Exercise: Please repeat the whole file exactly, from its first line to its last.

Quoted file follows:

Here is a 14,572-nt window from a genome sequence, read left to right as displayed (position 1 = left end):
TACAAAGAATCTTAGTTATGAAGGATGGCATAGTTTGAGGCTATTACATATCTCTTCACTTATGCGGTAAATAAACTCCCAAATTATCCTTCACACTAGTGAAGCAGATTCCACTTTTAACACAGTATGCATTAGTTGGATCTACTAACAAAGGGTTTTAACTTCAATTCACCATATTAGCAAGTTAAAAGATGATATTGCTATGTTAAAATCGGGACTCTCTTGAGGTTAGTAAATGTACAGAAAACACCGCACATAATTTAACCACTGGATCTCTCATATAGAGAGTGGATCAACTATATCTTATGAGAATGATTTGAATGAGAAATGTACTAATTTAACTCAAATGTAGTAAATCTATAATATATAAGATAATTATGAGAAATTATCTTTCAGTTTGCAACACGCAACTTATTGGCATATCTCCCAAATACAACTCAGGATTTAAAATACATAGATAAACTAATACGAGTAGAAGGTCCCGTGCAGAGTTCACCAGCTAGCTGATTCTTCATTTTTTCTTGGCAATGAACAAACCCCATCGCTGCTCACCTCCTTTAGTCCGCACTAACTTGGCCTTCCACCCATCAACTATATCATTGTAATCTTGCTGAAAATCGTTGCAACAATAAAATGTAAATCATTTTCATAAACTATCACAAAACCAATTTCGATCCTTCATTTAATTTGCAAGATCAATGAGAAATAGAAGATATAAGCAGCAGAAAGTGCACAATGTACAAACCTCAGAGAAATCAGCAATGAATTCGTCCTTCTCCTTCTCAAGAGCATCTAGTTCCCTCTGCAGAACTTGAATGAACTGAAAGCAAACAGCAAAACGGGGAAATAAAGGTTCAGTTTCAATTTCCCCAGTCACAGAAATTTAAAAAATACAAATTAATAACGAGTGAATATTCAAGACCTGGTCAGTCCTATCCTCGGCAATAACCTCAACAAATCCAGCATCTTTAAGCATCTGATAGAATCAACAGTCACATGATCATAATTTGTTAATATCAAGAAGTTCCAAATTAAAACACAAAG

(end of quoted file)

Here is a 14,572-nt window from a genome sequence, read left to right as displayed (position 1 = left end):
TACAAAGAATCTTAGTTATGAAGGATGGCATAGTTTGAGGCTATTACATATCTCTTCACTTATGCGGTAAATAAACTCCCAAATTATCCTTCACACTAGTGAAGCAGATTCCACTTTTAACACAGTATGCATTAGTTGGATCTACTAACAAAGGGTTTTAACTTCAATTCACCATATTAGCAAGTTAAAAGATGATATTGCTATGTTAAAATCGGGACTCTCTTGAGGTTAGTAAATGTACAGAAAACACCGCACATAATTTAACCACTGGATCTCTCATATAGAGAGTGGATCAACTATATCTTATGAGAATGATTTGAATGAGAAATGTACTAATTTAACTCAAATGTAGTAAATCTATAATATATAAGATAATTATGAGAAATTATCTTTCAGTTTGCAACACGCAACTTATTGGCATATCTCCCAAATACAACTCAGGATTTAAAATACATAGATAAACTAATACGAGTAGAAGGTCCCGTGCAGAGTTCACCAGCTAGCTGATTCTTCATTTTTTCTTGGCAATGAACAAACCCCATCGCTGCTCACCTCCTTTAGTCCGCACTAACTTGGCCTTCCACCCATCAACTATATCATTGTAATCTTGCTGAAAATCGTTGCAACAATAAAATGTAAATCATTTTCATAAACTATCACAAAACCAATTTCGATCCTTCATTTAATTTGCAAGATCAATGAGAAATAGAAGATATAAGCAGCAGAAAGTGCACAATGTACAAACCTCAGAGAAATCAGCAATGAATTCGTCCTTCTCCTTCTCAAGAGCATCTAGTTCCCTCTGCAGAACTTGAATGAACTGAAAGCAAACAGCAAAACGGGGAAATAAAGGTTCAGTTTCAATTTCCCCAGTCACAGAAATTTAAAAAATACAAATTAATAACGAGTGAATATTCAAGACCTGGTCAGTCCTATCCTCGGCAATAACCTCAACAAATCCAGCATCTTTAAGCATCTGATAGAATCAACAGTCACATGATCATAATTTGTTAATATCAAGAAGTTCCAAATTAAAACACAAAG